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Knowledgebase record #859

PAL Question

I have two mature cherry trees on my parking strip that are about 20 feet tall. Their roots protrude above the sidewalk level and are quite prominent. There used to be grass planted above them but it wasn't well maintained and I took it out several years ago. After trying different plantings, I'd like to put sod back on the strip and wondered if it was best to cover the roots fully with soil and lay the sod on top of that, or if it would be okay to let the roots be partly exposed and lay the sod around them.


I am not sure that it would be wise to reinstall sod over your trees' roots. You may want to mulch them lightly (no more than 2-3 inches, and keep away from the trunk), as described by a document formerly available from North Carolina State University Extension:
"Exposed surface roots can become unsightly or in the way. Roots do not suddenly grow on the soil surface. Roots increase in diameter over a period of years. Soil erosion can speed their exposure. Exposed roots need protection from pedestrian and vehicle traffic including lawn mowers. Mulching exposed roots physically protects them as well as conserves soil moisture and prevents direct sunlight from heating the roots. Cutting off or covering roots with top soil are temporary solutions that can cause long term damage to tree roots."

There is excellent, clear information in this link to the International Society of Arboriculture's page on trees and turf. Ultimately, the best thing for your trees and your grass is to create a grass-free zone under the trees' dripline, mulch that area, and restrict lawn grass to the area beyond the dripline. Here is an excerpt from the link:

"Trees, shrubs, ground covers, and lawn grasses all require sunlight, water, and rooting space for growth. Each plant in the landscape competes with neighboring plants regardless of type or species. Some even produce chemicals that are exuded from roots to restrict growth of nearby plants. For each plant to do well, it must have adequate space. Because perennial woody plants increase in size each year, they require additional space over time. The landscape design should provide adequate space for these plants to mature.

"While shade is the biggest, most obvious problem trees create for turf growth, a tree's roots also contribute to poor turf performance. Contrary to general thinking, most tree roots are in the top 2 feet of soil. More important, the majority of fine, water absorbing roots are in the top 6 inches of soil. Grass roots ordinarily occupy a much greater percentage of the soil volume than tree roots and outcompete them for water and nutrients, especially around young trees. However, grass root density is often much lower in areas where trees were established first. In these situations, tree roots compete much better for water and nutrients and prevent or reduce the success of establishing new turf.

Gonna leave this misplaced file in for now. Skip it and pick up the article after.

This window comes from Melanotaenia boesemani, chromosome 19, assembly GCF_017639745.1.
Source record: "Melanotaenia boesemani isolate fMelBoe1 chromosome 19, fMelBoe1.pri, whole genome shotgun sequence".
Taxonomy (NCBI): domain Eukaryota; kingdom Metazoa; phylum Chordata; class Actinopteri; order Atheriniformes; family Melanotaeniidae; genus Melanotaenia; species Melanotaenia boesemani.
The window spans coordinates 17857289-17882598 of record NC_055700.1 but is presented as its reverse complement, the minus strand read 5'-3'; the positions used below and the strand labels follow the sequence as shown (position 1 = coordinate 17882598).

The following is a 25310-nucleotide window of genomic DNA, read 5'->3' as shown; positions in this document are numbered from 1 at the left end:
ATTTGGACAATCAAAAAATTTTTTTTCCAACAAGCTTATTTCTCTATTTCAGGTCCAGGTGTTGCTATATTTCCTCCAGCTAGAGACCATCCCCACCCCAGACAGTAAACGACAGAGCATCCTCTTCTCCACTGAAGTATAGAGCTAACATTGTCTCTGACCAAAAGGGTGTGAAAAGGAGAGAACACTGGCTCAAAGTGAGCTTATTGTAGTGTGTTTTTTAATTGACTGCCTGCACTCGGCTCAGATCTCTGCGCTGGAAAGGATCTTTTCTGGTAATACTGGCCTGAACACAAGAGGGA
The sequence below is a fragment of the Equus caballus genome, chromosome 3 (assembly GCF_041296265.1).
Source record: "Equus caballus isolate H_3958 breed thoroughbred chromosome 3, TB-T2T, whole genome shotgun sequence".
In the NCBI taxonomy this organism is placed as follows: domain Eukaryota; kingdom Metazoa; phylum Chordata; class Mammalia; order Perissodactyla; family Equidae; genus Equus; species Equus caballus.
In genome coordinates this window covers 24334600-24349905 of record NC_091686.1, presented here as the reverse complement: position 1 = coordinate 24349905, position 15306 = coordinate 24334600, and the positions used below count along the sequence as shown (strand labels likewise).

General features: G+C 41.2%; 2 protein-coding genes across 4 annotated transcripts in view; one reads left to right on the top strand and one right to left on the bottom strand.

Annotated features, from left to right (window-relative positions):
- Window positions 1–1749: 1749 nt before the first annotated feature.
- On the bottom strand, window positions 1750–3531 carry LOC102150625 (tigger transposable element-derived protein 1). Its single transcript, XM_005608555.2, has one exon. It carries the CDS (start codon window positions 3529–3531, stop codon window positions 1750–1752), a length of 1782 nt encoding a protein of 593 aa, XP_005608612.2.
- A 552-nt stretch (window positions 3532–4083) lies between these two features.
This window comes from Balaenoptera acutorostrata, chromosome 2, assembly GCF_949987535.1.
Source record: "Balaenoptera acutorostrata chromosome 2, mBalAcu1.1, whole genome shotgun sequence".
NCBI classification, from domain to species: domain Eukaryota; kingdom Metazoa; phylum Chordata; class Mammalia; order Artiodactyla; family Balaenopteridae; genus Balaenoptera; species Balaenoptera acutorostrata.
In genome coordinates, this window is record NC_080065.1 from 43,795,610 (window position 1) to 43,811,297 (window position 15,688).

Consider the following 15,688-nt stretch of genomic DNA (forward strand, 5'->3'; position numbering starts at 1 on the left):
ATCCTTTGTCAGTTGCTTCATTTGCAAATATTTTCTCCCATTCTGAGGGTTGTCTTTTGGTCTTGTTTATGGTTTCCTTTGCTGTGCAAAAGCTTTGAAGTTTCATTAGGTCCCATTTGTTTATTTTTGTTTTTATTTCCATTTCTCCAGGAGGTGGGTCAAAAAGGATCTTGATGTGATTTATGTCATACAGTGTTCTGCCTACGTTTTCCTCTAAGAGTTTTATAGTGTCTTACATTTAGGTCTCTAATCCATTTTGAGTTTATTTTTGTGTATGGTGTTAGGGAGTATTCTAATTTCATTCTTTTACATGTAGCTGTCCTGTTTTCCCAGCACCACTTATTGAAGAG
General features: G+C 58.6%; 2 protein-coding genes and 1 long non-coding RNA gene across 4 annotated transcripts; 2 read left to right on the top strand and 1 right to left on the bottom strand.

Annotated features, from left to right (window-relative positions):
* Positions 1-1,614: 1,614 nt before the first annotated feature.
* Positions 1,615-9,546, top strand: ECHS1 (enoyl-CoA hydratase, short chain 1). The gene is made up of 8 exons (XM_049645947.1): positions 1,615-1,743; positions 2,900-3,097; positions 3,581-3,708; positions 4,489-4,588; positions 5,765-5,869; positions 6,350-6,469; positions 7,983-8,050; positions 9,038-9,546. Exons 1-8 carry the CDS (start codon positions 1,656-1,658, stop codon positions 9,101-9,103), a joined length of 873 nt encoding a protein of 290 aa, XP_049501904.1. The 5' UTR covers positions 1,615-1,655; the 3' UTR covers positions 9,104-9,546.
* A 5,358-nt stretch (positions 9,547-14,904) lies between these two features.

"Competition is especially important when transplanting, seeding, or sodding. The newest plant in the area must be given special treatment and must receive adequate water, nutrients, and sunlight, which frequently means that competing sod should be removed from around transplanted trees and shrubs or that some of the lower branches should be removed from existing trees above a newly sodded lawn. In any case, do not do any tilling around trees.

"Mulching is an alternative to turf around trees, and its use eliminates potential competition. A 2- to 4-inch layer of wood chips, bark, or other organic material over the soil under the drip line is recommended because it

  • helps retain soil moisture
  • helps reduce weeds and controls grass
  • increases soil fertility when mulch decomposes
  • improves appearance
  • protects the trunk from injuries caused by mowing equipment and trimmers that often result in serious tree damage or death
  • improves soil structure (better aeration, temperature, and moisture conditions)

"Maintenance practices for trees and turf are different. Because tree and grass roots exist together in the upper 6 to 8 inches of the topsoil, treatment of one may damage the other. Fertilizer applied to one plant will also be absorbed by the roots of a nearby plant. Normally that is good, but excessive fertilization of either trees or turf can result in tree crown or grass blade growth greater than desired."

Keywords: Tree roots, Lawns and turfgrasses
Date: 2011-06-17

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